Breeding takes place during the rainy season from September to early December. Choruses gather and pairs are formed through adhesive amplexus. Egg masses are laid in nests underground, at the base of rocks or logs, or in the network of tree roots. There is evidence of female parental care as one researcher found a mass of 56 eggs covered with a layer of infertile eggs in a chamber with a female in the adjoining tunnel. The female stayed with the eggs, removing soil that fell on them until they were fully developed. The offspring have direct development (Minter et al. 2004). Breviceps sylvestris develops a network of shallow and horizontal tunnels below the soil for dry winter months, aestivation is speculated but not confirmed (Minter et al. 2004). Juveniles were found in small chambers in the ground below logs (FitzSimons 1930).

Trends and Threats
The population has been decreasing as a result of habitat alteration like deforestation, fire, agriculture, and sometimes housing. Breviceps sylvestris has seen a decrease in area of its habitat by >20% (Harrison et al. 2001). However, B. sylvestris appears tolerance to habitat change. The species also occurs in several protected areas, including Blouberg Nature Reserve, Thabina Nature Reserve, and the Wolkberg Wilderness Area. Breviceps sylvestris was classified as an “Endangered” species in 2010 but was moved to “Near Threatened” in 2016 due to being considered locally a relatively common species and its tolerance to habitat changes (IUCN 2016).

Possible reasons for amphibian decline

General habitat alteration and loss
Intensified agriculture or grazing
Habitat fragmentation

The species authority is: FitzSimons, V. (1930). “Descriptions of New South African Reptilia and Batrachia, with Distribution Records of Allied Species in the Transvaal Museum Collection.” Annals of the Transvaal Museum, 14, 20-48.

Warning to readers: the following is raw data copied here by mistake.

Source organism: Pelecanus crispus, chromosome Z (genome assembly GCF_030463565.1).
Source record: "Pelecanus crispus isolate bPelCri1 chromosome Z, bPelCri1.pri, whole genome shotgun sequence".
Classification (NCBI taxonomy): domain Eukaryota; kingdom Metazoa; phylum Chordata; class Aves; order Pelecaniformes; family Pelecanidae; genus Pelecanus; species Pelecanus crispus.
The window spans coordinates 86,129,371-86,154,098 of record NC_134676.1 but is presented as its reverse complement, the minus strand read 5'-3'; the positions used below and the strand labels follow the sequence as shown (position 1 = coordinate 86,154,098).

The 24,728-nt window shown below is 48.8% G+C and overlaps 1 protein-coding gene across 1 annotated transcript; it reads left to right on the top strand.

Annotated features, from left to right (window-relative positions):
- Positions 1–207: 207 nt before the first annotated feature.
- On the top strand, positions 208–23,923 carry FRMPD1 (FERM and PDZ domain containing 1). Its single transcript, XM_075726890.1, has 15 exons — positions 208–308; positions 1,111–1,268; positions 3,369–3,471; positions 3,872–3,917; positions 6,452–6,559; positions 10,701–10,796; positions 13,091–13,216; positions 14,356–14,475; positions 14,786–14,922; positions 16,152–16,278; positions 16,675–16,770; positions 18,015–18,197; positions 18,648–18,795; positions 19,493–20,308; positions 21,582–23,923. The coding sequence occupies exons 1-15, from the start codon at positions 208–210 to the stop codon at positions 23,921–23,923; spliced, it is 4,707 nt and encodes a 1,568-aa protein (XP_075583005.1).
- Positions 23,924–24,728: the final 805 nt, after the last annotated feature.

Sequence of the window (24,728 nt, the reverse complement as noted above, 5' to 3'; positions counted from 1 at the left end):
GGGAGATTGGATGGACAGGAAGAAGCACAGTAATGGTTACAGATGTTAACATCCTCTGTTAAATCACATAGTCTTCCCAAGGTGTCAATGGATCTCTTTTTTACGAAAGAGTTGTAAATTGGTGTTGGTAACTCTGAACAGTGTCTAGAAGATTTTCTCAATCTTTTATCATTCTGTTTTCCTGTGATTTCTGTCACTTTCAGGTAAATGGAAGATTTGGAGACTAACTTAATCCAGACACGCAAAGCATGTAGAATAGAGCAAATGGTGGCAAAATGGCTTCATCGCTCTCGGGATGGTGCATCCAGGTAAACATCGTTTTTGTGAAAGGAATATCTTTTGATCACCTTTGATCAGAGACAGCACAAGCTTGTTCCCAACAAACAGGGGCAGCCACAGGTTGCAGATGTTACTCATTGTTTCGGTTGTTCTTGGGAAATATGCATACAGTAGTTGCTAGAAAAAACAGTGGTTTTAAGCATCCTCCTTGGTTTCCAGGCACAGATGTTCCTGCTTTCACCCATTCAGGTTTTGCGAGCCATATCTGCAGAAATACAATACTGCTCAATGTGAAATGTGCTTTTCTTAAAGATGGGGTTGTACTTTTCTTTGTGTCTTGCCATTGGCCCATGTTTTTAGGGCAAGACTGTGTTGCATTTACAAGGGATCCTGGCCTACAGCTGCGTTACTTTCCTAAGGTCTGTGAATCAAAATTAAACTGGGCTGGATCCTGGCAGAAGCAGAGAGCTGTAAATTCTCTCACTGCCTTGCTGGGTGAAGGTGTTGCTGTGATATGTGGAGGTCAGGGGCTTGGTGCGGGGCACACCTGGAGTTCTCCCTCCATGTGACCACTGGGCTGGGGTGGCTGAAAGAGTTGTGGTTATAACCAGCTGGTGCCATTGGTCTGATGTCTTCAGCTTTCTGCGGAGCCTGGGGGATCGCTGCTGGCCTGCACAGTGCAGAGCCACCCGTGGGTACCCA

Breviceps sylvestris is part of the Brevicipitidae family in the Anura order. It has two subspecies, B. sylvestris sylvestris and B. sylvestris taeniatus (IUCN 2016). The genus name of this species comes from the latin roots brevi- for short and -ceps for head, describing the group’s characteristically short heads. The species epithet is broken down to sylv- for wood or forest and -estris for belonging or living, describing how it is found in wooded areas (Jaeger 1983).

In 2013, a study was conducted looking at how Batrachochytrium dendrobatidis (Bd) was distributed in threatened South African frog species. Breviceps sylvestris and two other tested species in the genus Breviceps, B. gibbosus and B. macrops, were determined to be uninfected. This comes as a result of their terrestrial lifestyles as Bd infection is enhanced through aquatic environments (Tarrant et al. 2013).

Breviceps sylvestris and B. adspersus have ranges that overlap (Minter et al. 2004).


FitzSimons, V. (1930). ''Descriptions of New South African Reptilia and Batrachia, with Distribution Records of Allied Species in the Transvaal Museum Collection.'' Annals of the Transvaal Museum, 14, 20 - 48.

Harrison, J. A., Burger, M., Minter, L. R., De Villiers, A. L., Baard, E. H. W., Scott, E., Bishop, P. J., and Ellis, S. (2001). Conservation Assessment and Management Plan for Southern African Frogs. Final Report. IUCN/SSC Conservation Breeding Specialist Group, Apple Valley, MN.

IUCN SSC Amphibian Specialist Group & South African Frog Re-assessment Group (SA-FRoG). 2016. Breviceps sylvestris. The IUCN Red List of Threatened Species 2016: e.T57721A77162960. Downloaded on 19 February 2017.

Minter, L. R. (1999). ''Aspects of the Reproductive Biology of Breviceps.'' Thesis, University of the Witwatersrand, Johannesburg

Minter, L.R., Burger, M., Harrison, J.A., Braack, H.H., Bishop, P.J., and Kloepfer, D. (eds.) (2004). Atlas and Red Data Book of the Frogs of South Africa, Lesotho and Swaziland. Volume 9 SI/MAB Series. Smithsonian, Washington D.C..

Tarrant J., Cilliers D., du Preez L. H., Weldon C. (2013). ''Spatial Assessment of Amphibian Chytrid Fungus (Batrachochytrium dendrobatidis) in South Africa Confirms Endemic and Widespread Infectio.'' PLoS One, 8(7), e69591.

Written by Kaley Jenkins, Yao Saephan, Jeremiah Shon (kajenkins AT, ylsaephan AT, jjshon AT, University of California Davis
First submitted 2017-07-29
Edited by Ann T. Chang (2017-07-29)

Species Account Citation: AmphibiaWeb 2017 Breviceps sylvestris: Forest rain frog <> University of California, Berkeley, CA, USA. Accessed Oct 22, 2017.

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Citation: AmphibiaWeb. 2017. <> University of California, Berkeley, CA, USA. Accessed 22 Oct 2017.